The Oahe Dam is the second largest dam on the Missouri River, and the
15th largest earth fill dam on the planet. In comparison, it contains
more than twice the fill material as the Aswan High Dam on the Nile River.
Lake Oahe extends for 231 miles up river towards Bismarck, North Dakota,
and has 2,250 miles of shoreline.
Construction of the dam was authorized in 1944 by an act of Congress.
The US Army Corps of Engineers began work on the project in 1948. Early
work included the relocation of towns, bridges, and roads that would
eventually be flooded out. The dam was closed in 1958 and completed
in 1961, and the reservoir was full for the first time in 1962. The
power plant was completed in 1963. President John F. Kennedy attended
the dam dedication ceremony on August 17, 1962.
The photos are a bit dark due to rapidly deteriorating weather conditions
during my visit. The photo above is an attempt to capture the full
width of the dam. The structure is almost exactly 2 miles from bluff
to bluff. The photo below is a close-up view of the power plant water
intake control towers. These towers contain valves that regulate the
water flow into the tunnels that carry water under the dam to the
power plant. Each steel-lined tunnel is 24-feet in diameter and is
about 3,650 feet long. The water is approximately 200 feet deep in
These two photos show the front and back sides of the dam. The photo
above shows the back side of the dam and Lake Oahe. The normal water
level is clearly visible in the rip-rap rock. The water is normally
very high towards the end of the spring run-off, and the level drops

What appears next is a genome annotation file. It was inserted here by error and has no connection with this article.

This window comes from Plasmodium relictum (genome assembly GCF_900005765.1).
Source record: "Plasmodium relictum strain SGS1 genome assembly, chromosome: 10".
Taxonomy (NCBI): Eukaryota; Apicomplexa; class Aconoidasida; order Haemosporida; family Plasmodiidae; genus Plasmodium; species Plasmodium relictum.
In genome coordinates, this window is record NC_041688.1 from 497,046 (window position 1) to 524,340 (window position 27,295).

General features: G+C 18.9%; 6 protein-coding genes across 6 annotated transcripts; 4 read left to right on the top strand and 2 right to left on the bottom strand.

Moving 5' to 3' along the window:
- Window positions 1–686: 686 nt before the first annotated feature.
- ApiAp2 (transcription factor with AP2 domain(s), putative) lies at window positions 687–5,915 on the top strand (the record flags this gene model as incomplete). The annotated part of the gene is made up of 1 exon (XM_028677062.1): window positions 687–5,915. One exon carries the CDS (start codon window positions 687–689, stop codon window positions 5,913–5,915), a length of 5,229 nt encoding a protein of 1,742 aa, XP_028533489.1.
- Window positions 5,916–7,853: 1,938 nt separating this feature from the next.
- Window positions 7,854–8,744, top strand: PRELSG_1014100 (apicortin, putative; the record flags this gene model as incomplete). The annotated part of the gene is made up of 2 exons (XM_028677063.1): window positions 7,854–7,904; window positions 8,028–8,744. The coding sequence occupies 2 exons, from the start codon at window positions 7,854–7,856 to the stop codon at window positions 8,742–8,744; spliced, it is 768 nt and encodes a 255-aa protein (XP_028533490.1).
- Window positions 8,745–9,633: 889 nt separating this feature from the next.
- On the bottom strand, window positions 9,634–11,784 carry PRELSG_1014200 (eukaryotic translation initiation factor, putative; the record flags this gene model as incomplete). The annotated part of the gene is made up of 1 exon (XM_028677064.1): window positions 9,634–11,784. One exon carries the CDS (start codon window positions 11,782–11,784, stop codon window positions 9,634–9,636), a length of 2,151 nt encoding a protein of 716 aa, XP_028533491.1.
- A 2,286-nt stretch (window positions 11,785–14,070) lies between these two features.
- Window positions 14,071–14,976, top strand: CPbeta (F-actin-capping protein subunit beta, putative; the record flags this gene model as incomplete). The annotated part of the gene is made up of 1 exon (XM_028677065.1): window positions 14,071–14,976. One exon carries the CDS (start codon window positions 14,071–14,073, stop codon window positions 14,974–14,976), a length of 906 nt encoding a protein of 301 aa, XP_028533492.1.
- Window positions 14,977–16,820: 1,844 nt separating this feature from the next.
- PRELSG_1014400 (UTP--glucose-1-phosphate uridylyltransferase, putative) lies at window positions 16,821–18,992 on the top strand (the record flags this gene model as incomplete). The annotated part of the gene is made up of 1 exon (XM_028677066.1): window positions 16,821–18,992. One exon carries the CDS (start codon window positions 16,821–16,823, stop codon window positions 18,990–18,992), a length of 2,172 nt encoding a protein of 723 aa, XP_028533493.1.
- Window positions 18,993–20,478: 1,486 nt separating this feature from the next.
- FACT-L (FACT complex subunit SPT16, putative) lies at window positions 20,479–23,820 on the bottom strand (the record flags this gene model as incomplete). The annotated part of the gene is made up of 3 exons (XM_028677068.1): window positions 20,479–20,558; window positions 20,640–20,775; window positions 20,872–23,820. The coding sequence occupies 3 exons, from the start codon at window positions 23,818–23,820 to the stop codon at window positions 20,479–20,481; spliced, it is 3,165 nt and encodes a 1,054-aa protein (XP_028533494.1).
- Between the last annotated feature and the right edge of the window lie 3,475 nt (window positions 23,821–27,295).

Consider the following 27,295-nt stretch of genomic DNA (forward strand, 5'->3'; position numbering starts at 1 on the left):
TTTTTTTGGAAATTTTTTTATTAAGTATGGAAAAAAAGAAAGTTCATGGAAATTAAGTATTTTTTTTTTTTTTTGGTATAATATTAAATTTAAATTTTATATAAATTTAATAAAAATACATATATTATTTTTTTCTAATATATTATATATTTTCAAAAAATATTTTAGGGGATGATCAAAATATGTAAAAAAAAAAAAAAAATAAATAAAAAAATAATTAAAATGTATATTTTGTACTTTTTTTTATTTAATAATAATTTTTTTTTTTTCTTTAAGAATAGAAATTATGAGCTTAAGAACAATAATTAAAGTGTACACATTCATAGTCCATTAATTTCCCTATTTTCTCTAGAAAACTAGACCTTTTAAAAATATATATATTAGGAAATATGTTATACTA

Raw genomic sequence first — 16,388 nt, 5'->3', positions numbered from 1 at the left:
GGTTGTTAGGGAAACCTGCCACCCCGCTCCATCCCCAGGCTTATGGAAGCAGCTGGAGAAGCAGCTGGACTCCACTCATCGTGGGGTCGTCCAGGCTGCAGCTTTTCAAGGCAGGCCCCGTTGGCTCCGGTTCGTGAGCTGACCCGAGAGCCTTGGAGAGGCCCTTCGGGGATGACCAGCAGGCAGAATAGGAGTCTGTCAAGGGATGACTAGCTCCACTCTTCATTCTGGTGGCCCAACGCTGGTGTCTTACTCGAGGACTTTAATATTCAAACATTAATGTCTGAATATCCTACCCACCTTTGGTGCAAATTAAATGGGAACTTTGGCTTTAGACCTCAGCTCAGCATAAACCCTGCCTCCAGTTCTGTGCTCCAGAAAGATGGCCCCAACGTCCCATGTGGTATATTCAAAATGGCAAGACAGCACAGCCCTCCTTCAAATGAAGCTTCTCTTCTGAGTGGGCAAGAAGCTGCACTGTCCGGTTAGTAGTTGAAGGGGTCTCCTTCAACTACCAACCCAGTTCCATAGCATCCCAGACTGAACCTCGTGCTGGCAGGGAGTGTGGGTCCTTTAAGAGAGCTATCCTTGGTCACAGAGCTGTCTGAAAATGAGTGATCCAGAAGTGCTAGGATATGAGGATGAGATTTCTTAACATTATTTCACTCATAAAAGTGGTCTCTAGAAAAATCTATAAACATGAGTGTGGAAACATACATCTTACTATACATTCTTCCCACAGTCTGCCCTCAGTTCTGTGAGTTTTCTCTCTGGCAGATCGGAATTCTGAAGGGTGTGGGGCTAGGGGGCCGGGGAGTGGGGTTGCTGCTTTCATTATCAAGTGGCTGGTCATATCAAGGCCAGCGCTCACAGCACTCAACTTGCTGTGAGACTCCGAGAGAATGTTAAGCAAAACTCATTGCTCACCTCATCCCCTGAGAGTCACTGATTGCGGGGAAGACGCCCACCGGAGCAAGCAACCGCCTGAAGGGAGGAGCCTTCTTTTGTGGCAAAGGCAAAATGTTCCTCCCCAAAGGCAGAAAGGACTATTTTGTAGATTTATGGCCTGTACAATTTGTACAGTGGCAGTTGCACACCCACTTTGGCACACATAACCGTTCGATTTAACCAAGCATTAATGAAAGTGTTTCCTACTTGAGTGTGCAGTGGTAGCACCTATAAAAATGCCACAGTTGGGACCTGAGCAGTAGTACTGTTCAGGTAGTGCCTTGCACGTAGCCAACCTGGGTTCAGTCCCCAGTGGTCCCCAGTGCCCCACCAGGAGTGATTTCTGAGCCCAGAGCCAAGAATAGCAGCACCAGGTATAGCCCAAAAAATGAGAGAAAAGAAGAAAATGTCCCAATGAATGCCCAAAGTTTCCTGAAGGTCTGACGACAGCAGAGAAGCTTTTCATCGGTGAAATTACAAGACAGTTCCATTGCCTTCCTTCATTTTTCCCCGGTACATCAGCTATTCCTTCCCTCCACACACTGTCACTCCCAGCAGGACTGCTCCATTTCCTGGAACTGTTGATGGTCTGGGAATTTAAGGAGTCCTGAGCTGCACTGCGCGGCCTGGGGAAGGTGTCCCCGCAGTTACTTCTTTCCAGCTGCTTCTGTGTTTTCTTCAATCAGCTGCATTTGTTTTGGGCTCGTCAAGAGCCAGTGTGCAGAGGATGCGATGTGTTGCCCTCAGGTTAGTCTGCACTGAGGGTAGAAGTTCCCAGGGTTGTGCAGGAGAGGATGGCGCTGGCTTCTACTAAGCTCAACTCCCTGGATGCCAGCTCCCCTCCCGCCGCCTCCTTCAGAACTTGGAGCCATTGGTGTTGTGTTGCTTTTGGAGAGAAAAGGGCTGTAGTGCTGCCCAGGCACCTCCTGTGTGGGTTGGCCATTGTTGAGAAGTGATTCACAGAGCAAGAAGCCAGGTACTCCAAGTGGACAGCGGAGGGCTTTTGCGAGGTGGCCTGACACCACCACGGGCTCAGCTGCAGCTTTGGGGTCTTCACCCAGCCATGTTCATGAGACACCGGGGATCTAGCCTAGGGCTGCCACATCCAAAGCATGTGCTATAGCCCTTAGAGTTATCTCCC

though the fall and winter to maintain power generation and to ensure
that there is enough water in the river for boat navigation below Sioux
City, Iowa. The photo below shows the front side of the dam that is
downriver to the structure. The dam is over 245 feet tall compared
with the original river level.
The photo above is a view of the power plant, power substation, and the
river outflow channel. The power plant has 14 large tanks on the roof
in two rows of 7. These are surge tanks, which act as buffers to smooth
out the flow of water from the intakes. The 7 turbines that produce a
total of 112-megawatts of electrical power.
The photo below is looking west along the highway that runs across the
top of the dam. The bluffs on the far side of the dam are about 1-1/2
miles in the distance.
In the photo above, we continue to cross the Oahe Dam, heading west.
We are just over halfway across the dam at this point.
The photo below shows the crane that operates the emergency spillway.
The spillway allows water to exit the dam without going though the
power plant. This would be done in the event of a large flood in order
to prevent water from flowing over the top of the dam.
The photo above is view of the spillway structure from the base of the
dam. The spillway and outflow tunnels are buried under the dam, so
only this small concrete pad sticks up above the dam. The crane is used
to operate each of the 8 Tainter gates. The gates are 50 feet wide by
24 feet tall, and are located 240 feet below the crane. Pairs of gates
feed 4 outflow conduits which are nearly 20 feet in diameter and are
approximately 3,500 feet long.
The photo below is a view looking towards the top of the dam from a
service road at the base of the dam. The top of the dam is 245 feet
tall. The face is covered with grass to prevent erosion. The grass
is mowed regularly to make wet spots more visible so they can be
inspected and fixed more quickly. Note that a team is running a drill
rig in this photo, which is another type of routine inspection that is
performed on the Oahe Dam.